The inquest into the death of 27-year-old professional rugby union player Ian Michael Williams concluded at the Doncaster Coroner’s Court on Monday 17 February 2020. The inquest had been adjourned following a request that the Coroner’s appointed expert in cardiology give evidence in person.
Previously the inquest had heard how Ian died on 20 February 2018 during a training session at English Championship Rugby Club, Doncaster Knights.
Before proceedings were adjourned, the inquest had heard from the expert in emergency medicine instructed by the Coroner that he considered there was “a seriously gross failure of care” by Doncaster Royal Infirmary in discharging Ian, compounded by not even providing him with appropriate advice and information on the life-threatening nature of his suspected condition. Given his symptoms, the expert’s view was that Ian should not have been discharged at all, but kept in hospital for further emergency treatment which may have included surgery.
HM Assistant Coroner Mrs S L Slater delivered a narrative conclusion of death from natural causes but throughout proceedings and in her concluding remarks she was very critical of the poor record keeping of the treating doctors at Doncaster Royal Infirmary and she rejected their verbal evidence that although there were no notes in the medical records, they advised Ian to avoid physical exertion. The “very poor documentation'' meant there were no notes about physical examinations, a management plan or any discussions between the clinicians and Ian himself.
Mrs Slater said: "Given there's no documentation in regard to the avoidance of exercise and the significance of this advice, I find that I cannot rely on any verbal recollection of the individuals involved and, therefore, on balance, given the evidence, I find that this advice was not given to Ian.''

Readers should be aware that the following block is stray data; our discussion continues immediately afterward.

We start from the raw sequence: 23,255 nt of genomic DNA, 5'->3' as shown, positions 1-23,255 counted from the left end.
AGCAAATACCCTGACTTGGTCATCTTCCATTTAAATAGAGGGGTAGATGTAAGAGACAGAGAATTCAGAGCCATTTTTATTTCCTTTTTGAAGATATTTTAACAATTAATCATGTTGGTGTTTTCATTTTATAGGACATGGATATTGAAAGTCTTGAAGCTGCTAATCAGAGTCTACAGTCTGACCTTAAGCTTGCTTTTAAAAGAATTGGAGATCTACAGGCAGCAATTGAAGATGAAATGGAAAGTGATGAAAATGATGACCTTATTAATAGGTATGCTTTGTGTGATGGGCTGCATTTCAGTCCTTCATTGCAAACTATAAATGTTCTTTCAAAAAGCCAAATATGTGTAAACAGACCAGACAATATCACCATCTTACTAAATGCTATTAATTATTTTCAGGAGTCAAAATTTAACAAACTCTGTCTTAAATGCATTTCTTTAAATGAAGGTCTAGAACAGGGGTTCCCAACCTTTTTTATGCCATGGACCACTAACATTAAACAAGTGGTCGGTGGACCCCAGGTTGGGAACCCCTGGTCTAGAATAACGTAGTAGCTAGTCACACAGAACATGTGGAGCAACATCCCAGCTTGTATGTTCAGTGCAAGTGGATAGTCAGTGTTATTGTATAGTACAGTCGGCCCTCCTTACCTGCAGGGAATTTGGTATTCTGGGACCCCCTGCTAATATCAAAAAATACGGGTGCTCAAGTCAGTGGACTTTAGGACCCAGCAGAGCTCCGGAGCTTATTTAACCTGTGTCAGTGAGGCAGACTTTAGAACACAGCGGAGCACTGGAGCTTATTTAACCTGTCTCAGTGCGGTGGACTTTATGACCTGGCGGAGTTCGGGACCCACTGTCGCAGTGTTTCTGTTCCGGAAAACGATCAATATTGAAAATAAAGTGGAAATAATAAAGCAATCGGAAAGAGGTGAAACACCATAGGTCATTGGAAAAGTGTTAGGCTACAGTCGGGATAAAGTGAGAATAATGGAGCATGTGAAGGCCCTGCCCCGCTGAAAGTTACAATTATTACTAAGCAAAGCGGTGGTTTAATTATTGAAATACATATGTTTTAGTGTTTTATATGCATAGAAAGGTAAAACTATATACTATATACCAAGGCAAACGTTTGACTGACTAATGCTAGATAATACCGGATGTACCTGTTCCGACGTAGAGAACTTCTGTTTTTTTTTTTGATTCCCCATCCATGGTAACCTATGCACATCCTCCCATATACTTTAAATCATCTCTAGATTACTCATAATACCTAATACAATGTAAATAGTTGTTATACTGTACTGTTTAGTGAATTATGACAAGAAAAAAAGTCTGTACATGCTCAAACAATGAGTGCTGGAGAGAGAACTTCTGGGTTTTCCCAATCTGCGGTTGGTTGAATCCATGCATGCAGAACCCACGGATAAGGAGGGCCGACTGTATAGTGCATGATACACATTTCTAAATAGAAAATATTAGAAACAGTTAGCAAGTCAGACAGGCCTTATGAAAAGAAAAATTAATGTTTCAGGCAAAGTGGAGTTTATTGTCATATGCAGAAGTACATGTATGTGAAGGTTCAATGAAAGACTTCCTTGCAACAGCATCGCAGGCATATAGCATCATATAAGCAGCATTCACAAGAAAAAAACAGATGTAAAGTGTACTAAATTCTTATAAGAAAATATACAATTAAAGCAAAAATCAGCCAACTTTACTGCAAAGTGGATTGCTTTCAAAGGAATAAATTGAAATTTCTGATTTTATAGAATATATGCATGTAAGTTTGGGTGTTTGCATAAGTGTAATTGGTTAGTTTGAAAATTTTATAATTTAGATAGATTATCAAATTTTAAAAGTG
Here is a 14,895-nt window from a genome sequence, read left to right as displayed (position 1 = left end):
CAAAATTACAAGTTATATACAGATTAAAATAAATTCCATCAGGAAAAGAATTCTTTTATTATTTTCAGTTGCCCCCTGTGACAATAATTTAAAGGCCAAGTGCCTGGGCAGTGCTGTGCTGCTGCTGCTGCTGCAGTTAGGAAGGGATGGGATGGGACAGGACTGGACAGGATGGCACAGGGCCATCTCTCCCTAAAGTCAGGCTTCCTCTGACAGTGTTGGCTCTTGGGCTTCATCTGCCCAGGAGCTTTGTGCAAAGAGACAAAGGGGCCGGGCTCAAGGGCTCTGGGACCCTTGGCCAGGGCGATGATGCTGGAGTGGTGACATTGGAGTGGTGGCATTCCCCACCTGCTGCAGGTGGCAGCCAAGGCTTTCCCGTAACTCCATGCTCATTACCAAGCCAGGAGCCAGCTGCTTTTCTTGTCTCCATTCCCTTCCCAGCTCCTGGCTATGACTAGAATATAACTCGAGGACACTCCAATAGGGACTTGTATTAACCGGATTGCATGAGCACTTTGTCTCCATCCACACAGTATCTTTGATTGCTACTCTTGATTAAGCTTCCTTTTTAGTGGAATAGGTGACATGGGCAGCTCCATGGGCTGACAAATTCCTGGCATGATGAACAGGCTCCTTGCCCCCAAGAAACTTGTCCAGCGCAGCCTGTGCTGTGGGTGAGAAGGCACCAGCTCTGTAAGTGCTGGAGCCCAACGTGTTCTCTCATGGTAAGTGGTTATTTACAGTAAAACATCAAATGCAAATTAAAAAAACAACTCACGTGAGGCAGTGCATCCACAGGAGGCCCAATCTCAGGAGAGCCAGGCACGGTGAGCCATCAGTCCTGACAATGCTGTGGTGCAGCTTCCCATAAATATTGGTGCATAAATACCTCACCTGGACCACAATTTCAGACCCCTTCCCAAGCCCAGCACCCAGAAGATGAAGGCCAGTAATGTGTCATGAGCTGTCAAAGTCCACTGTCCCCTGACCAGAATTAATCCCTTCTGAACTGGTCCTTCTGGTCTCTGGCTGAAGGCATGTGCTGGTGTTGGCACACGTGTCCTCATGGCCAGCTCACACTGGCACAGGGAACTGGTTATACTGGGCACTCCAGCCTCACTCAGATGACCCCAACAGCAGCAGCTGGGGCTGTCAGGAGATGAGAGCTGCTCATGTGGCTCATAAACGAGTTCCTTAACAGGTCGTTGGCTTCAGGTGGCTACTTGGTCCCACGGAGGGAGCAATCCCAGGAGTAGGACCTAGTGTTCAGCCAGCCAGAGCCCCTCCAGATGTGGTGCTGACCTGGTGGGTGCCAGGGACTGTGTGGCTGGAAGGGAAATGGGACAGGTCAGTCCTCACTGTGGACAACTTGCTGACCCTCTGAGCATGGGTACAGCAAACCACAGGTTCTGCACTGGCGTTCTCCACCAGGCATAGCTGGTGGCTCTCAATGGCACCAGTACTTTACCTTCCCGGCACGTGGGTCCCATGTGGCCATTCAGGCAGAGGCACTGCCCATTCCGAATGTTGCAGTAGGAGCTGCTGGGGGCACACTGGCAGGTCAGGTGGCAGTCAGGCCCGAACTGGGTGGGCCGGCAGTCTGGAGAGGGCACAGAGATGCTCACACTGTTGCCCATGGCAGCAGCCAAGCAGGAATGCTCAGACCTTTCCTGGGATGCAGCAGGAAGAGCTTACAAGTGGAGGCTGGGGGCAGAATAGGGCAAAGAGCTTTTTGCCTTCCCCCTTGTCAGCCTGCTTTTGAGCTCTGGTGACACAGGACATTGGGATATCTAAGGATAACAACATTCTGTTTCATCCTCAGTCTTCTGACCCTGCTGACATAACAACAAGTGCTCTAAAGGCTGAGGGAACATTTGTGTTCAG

In addition, she noted that, although a fully committed rugby player, Ian was clearly an intelligent man who, undoubtedly encouraged by his loved ones, would have paid heed to any advice about his health and future well-being.
The failure to document or record any such advice, if it was ever given, also prompted Mrs Slater to write to the Health Secretary about "sub-optimal record-keeping'' at Doncaster Royal Infirmary, which saw three doctors fail to record details about Ian’s care when he attended hospital in February 2018 (a Regulation 28 - prevention of future deaths) report.
Kashmir Uppal, a partner in Shoosmiths medical negligence team who represented the family, said: “The family’s consistent belief remains that if the essential advice had been provided, Ian would have abstained from physical exertion following his attendance at hospital, and if the GPs and rugby clubs, who were aware of Ian’s cardiac condition, had referred him for cardiology follow-up, the outcome would have been very different.”
Ian’s mother, Pippa Williams, said: “We are grateful to the Assistant Coroner for investigating the events surrounding Ian’s death, and would like to thank our legal team at Shoosmiths for guiding us through the process. Ian was an inspirational and intelligent young man, full of charm and integrity. It is fitting that, through Ian, lives will be saved as awareness of cardiac risk in otherwise fit young athletes is increased. My husband Philip and I are immensely proud of our daughter Helen who is working tirelessly in this regard.”
Ian’s sister, Helen, added: “It is clear that Ian’s death was avoidable if he had been discharged with the appropriate advice. I also want to clarify that an electrocardiogram (ECG) test would not have revealed the true nature of the problem. Had Ian undergone an echocardiogram - or imaging of any kind – he would likely have been put on medication or had surgical intervention and still be with us today.”
Helen continued: “The key for us now is that lessons are learned from this tragedy to prevent similar loss for others. Ian spent his life trying – and usually succeeding - to positively affect those around him, and we want his death to do the same We can take some comfort from the work The Ian Williams Foundation has done with the RFU in positively impacting the sport that Ian loved and hopefully sparing others from the pain of what we have gone through.”
Cardiac screening protocols have now been extended to include additional screening ages, as well as to include the additional professional playing population of the English Championship level from the current 2019-20 season. The family hope that their efforts through The Ian Williams Foundation will continue to further this beyond professional divisions into amateur rugby, and beyond that, into all sports to protect all athletes.
The Ian Williams Foundation: https://theianwilliamsfoundation.org/.
Doncaster Free Press (25 Feb 2020):
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